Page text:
If you don't have a laser collimator, it helps to have a friend to help with the primary mirror collimation process. There are usually 3 locking bolts and 3 Phillip's head screws or knurled thumb screws at the back of your telescope. The larger Phillip's­head or chrome knurled thumb screws are the mirror tilt adjusters. Use an Allen key wrench to loosen the hex bolts by a few turns. Now run your hand around the front of your telescope keeping your eye to the focuser, you will see the reflected image of your hand. The idea here being to see which way the primary mirror is defected. You do this by stopping at the point where the reflected image of the secondary mirror is closest to the primary mirrors' edge (Step 3). When you get to that point, stop and keep your hand there while looking at the back end of your telescope, is there a adjusting screw there? If there is you will want to loosen it (turn the screw anti-clockwise) to bring the mirror away from that point. If there isn't a adjusting screw there, then go across to the other side and tighten the adjusting screw on the other side. This will gradually bring the mirror into line until it looks like Get your friend to adjust the adjusting screws according to your directions while you look in the focuser.
Collimating a mirror Part 2

Collimating a Refractor with Adjustable Lens Cell using a Star.

You can also use a star to check correct collimation. This applies to Newtonians ,Cassegrains or refractors. By observing out­of­focus star images, you can test whether your telescope's optics are aligned. Place a star in the centre of the field of view and adjust the focuser so that the image is slightly out of focus. If the seeing conditions are good, you will see a central circle of light (the Airy disc) surrounded by a number of diffraction rings. If the rings are symmetrical about the Airy disc, the telescope's optics are correctly collimated.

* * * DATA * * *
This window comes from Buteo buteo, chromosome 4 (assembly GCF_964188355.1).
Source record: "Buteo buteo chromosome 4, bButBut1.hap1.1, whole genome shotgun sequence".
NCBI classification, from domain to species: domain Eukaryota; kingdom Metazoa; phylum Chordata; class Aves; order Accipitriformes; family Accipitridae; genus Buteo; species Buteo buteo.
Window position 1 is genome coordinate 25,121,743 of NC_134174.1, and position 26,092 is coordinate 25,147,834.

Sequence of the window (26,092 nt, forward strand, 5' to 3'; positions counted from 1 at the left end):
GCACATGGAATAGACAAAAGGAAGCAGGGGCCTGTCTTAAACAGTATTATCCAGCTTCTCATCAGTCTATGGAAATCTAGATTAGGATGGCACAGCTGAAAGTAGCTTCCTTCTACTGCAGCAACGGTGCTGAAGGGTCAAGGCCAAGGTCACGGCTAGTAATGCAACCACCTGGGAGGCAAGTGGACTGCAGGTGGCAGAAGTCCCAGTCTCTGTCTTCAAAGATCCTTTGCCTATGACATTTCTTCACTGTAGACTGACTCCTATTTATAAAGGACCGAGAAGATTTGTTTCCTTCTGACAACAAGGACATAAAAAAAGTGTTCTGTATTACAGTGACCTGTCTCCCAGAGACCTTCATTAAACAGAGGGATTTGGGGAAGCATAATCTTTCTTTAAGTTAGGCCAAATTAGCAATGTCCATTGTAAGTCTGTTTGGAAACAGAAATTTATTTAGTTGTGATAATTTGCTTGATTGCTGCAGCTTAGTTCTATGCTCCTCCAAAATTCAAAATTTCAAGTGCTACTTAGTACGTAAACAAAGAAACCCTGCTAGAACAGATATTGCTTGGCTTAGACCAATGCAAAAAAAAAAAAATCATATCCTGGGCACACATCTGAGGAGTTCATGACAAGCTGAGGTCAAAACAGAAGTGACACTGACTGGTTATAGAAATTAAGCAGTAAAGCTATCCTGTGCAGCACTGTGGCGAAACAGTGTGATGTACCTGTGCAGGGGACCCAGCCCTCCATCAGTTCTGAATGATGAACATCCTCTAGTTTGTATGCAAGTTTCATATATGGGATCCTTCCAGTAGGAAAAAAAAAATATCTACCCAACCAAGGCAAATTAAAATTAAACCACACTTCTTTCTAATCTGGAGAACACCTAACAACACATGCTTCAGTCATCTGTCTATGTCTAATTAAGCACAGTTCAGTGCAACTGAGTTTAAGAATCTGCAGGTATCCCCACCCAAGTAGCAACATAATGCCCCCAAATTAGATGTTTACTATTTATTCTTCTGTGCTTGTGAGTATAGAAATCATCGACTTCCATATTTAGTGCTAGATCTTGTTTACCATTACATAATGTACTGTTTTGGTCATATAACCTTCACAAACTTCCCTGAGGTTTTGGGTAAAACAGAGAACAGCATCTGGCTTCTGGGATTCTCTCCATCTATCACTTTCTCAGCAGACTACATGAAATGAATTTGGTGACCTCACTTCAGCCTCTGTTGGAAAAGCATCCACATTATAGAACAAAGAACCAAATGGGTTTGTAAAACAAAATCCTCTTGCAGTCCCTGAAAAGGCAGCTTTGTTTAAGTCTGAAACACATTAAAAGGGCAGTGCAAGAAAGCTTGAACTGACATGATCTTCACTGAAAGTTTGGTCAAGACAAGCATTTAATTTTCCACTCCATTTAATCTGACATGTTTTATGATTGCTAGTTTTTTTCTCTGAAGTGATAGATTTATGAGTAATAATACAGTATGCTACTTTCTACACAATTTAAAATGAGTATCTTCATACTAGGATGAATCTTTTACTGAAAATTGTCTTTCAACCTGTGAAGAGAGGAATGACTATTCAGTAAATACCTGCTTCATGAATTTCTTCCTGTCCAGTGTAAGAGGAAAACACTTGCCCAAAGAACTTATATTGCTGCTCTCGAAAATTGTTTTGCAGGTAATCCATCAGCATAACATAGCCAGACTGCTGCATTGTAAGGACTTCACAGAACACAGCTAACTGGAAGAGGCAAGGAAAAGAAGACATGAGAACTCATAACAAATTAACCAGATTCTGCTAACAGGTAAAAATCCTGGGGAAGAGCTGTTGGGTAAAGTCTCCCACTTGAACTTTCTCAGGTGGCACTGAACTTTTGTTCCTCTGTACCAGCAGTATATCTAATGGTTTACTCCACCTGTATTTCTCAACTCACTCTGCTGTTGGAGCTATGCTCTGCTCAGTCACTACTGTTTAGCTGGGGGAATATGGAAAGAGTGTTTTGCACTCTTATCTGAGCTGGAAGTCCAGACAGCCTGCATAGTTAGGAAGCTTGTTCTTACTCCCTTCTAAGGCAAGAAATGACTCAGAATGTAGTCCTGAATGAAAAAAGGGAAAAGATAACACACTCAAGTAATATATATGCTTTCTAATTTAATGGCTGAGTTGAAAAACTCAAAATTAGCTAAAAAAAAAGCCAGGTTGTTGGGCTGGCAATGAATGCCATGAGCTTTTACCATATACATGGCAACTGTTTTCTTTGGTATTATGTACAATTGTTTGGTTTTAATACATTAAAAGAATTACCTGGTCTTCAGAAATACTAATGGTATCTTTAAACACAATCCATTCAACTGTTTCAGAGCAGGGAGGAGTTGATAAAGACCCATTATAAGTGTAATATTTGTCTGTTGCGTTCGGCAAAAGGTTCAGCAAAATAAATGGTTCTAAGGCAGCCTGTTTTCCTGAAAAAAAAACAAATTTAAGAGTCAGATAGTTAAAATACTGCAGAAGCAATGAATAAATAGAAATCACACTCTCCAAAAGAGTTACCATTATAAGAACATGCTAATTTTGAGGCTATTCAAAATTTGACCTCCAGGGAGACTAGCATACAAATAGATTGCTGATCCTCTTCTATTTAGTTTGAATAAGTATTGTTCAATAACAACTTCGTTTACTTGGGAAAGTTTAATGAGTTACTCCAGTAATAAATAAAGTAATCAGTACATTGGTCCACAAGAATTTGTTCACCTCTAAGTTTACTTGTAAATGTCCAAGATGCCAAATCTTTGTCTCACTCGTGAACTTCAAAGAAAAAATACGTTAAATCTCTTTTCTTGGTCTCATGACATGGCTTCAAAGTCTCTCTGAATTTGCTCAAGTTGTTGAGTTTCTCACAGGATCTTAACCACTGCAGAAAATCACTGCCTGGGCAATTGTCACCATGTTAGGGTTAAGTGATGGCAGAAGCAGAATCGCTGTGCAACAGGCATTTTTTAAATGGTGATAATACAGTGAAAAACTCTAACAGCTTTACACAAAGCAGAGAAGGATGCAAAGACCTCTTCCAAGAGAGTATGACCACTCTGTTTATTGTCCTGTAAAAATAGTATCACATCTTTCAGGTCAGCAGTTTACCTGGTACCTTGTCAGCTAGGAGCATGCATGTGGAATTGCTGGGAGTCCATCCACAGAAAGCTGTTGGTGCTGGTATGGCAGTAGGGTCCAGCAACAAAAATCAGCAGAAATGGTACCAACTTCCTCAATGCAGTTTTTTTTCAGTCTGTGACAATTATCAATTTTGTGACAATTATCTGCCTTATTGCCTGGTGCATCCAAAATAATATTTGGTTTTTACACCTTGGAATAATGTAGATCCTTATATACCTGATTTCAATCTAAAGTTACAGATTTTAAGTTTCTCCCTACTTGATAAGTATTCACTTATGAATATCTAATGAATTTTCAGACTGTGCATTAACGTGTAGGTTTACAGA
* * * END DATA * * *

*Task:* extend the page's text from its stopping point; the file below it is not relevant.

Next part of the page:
Adjusting your Refractor

Remove the dew cap at the front of your telescope and look into the scope. The pair of lenses are held in a cell by a threaded ring. This cell is held in place by three pairs of screws spaced 120 degrees apart.

The larger Phillip's head screws actually hold the cell on, while the smaller, buried Allen screws push against a ledge at the front of the tube and allow the cell to tilt slightly, by tension against the Phillips screws.The idea being to alternately loosen and tighten each against the other until you have a round star image.

Use your lowest power (largest number eyepiece) to acquire your star, centre it using your slow motion controls. Now switch to your next higher power eyepiece, while keeping the image
centred. The in-focus star image will have a bright innermost point, a slightly fainter inner ring and a fainter still outer ring that is hard to see.

Front view of refractor objective

If it doesn't look like this, or you are unable to reach focus, then take out your star diagonal and look at the image slightly out of focus, this will allow you to gauge the deflection. A typical off-collimation image will have a bright spot off to one side when you bring the focus out (see image at left below).

The actual process is to slightly loosen the pair on the side the deflection is, then slacken the Allen head screws then next tighten the Phillip's head screws against them again.

Check the star image again after moving it into the centre of the eyepiece. If you find your image is getting worse, then go the other way, or slacken the other two Allen screws a little. Once you have a round star image you are set.

Poor Collimation Good Collimation


On Special


FOR BEST SERVICE & DEALS

ONE STOP SHOPPING
FOR ASTRO ACCESSORIES

Go there now!
 

Copyright © 2002 - 2017 AstroShop.com.au a division of Binary Systems Pty Limited - ABN 54 088 382 807 - est. 1999 providing 18 years of reliable service